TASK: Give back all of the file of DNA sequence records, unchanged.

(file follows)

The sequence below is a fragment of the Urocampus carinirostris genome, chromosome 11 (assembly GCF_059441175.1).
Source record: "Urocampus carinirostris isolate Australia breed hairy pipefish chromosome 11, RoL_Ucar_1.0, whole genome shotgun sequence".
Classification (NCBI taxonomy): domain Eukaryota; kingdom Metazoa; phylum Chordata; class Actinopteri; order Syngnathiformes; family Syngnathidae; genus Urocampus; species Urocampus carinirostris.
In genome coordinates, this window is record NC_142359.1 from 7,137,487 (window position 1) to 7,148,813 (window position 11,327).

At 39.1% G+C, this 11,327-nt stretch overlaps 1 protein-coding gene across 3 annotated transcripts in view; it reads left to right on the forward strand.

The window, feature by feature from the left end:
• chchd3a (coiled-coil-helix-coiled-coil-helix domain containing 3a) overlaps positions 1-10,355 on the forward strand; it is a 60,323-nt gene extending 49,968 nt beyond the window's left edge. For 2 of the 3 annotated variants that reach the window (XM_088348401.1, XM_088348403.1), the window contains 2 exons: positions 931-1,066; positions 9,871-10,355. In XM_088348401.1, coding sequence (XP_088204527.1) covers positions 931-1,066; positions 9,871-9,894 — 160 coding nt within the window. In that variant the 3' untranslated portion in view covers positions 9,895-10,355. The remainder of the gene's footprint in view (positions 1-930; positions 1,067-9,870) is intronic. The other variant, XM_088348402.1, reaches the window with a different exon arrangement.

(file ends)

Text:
The sequence below is a fragment of the Urocampus carinirostris genome, chromosome 11 (assembly GCF_059441175.1).
Source record: "Urocampus carinirostris isolate Australia breed hairy pipefish chromosome 11, RoL_Ucar_1.0, whole genome shotgun sequence".
Classification (NCBI taxonomy): domain Eukaryota; kingdom Metazoa; phylum Chordata; class Actinopteri; order Syngnathiformes; family Syngnathidae; genus Urocampus; species Urocampus carinirostris.
In genome coordinates, this window is record NC_142359.1 from 7,137,487 (window position 1) to 7,148,813 (window position 11,327).

At 39.1% G+C, this 11,327-nt stretch overlaps 1 protein-coding gene across 3 annotated transcripts in view; it reads left to right on the forward strand.

The window, feature by feature from the left end:
• chchd3a (coiled-coil-helix-coiled-coil-helix domain containing 3a) overlaps positions 1-10,355 on the forward strand; it is a 60,323-nt gene extending 49,968 nt beyond the window's left edge. For 2 of the 3 annotated variants that reach the window (XM_088348401.1, XM_088348403.1), the window contains 2 exons: positions 931-1,066; positions 9,871-10,355. In XM_088348401.1, coding sequence (XP_088204527.1) covers positions 931-1,066; positions 9,871-9,894 — 160 coding nt within the window. In that variant the 3' untranslated portion in view covers positions 9,895-10,355. The remainder of the gene's footprint in view (positions 1-930; positions 1,067-9,870) is intronic. The other variant, XM_088348402.1, reaches the window with a different exon arrangement.